There is a specific sound from childhood that still echoes through my ears. It is the squelchy slurp of short-clad legs lifting away from the black vinyl seats of my family’s 1972 orange Volvo station wagon. A vehicle that I later, as a 16 year-old newly minted driver, named ‘The Great Pumpkin’. But the sound reminds me of my early years, and the seemingly endless hours we spent in the summer heat travelling the length of the west coast to reach my grandparents in southern California. Growing up in the 70’s meant a car with no air conditioning, and a back seat devoid of any electronic entertainment. And so there was a litany of imaginative offerings designed to try and stave off the inevitable ‘he’s looking at me’ or ‘she crossed the line’. We played the license plate game, I spy, the alphabet game, first to see the ocean, all manner of distractions were employed in an attempt to preemptively avoid the chain reaction meltdown of three small children.
The diversion that captured our interest the most and held us the longest was ‘Who am I?’. Whomever was ‘it’ became a person we all, in theory, knew. It was then up to the rest of the occupants of the wagon to try and guess their identity through a series of questions to which the only reply could be yes or no. The initial inquires followed a fairly predictable path. Dead ? Alive? Famous? Man? Woman? Girl? Boy? Relative? Live nearby? Far away?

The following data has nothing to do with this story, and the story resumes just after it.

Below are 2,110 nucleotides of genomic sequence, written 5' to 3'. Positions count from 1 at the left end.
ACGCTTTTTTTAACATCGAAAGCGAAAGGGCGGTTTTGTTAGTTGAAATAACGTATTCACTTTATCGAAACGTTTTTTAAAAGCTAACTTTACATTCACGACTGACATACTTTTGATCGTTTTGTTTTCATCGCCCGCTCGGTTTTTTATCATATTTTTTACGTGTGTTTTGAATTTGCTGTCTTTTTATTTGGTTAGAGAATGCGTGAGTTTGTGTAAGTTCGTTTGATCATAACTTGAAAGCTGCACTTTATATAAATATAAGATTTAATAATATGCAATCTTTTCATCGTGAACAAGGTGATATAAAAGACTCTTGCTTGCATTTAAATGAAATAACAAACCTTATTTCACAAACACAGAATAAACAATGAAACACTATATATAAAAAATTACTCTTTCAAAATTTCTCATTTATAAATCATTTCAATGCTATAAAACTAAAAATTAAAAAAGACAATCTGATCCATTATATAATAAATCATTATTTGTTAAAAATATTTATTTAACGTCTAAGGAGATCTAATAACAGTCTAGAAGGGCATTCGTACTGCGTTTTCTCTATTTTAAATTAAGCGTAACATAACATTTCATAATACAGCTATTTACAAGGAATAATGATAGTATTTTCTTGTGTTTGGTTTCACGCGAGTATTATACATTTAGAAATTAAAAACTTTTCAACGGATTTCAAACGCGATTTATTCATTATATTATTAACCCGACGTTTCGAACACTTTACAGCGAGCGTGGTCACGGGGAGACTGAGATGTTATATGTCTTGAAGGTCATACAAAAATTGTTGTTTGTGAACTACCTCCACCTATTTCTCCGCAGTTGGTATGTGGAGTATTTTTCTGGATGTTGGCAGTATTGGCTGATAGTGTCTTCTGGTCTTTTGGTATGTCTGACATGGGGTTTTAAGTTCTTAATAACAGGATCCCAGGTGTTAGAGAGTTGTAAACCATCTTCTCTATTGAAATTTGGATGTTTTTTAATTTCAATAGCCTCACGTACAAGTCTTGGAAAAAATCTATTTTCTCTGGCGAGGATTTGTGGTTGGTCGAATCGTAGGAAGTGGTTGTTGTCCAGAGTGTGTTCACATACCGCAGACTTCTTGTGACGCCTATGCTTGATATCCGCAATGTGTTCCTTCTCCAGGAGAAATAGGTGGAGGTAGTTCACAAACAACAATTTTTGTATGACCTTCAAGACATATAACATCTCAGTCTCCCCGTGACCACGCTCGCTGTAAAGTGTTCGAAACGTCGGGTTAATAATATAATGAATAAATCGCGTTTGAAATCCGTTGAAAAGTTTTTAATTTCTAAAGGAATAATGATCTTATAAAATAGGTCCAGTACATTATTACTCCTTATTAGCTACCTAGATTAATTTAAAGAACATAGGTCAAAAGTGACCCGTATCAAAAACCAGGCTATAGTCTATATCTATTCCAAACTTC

Who am I?
For the past decade I have been a stay-at-home-Mom with the occasional foray into the paid workforce. And because my primary role is defined through the existence and needs of others, I find myself wondering, who am I? For mothers who spend considerable time in the paid workplace, they can be plagued by the demons of guilt. For others, those who are home, it is the darkness of missing identity, the lack of association to ourselves that present as the monsters in the night.
Who are we? In a culture that identifies us by our occupation, who are we? Laundress? Dish washer? Short-order cook? Referee? Taxi driver? Mediator? Health care provider? Academic tutor? Mais, oui. We are all of these. But these monikers describe that which we do all day. It doesn’t address the existential angst of all mothers, working at home or away. Who are we? How do we define ourselves? How can we express this? Nurture it? Honor it? It is critical to our heath and to our family system that we know who we are.
So on this day filled with flowers, cards, phone calls, burnt breakfasts, and accolades aimed at your parenting abilities, take time for the rest of you. See if you can slip outside, look at the sky, and remember being seven. Riding in the backseat with the window down, the wind whipping your hair into your face as your hand, extended beyond the confines of the car, flew effortlessly on the breeze. Envision that girl. Embrace all of who she was, and how she has grown. Find her voice within you, and listen to her whispered dreams. Invite them to float through you, displacing guilt / association. And just before you step back inside, to the pandemonium of parenting, let her know you’ll return next year, to tell her of dreams fulfilled. Keep her posted.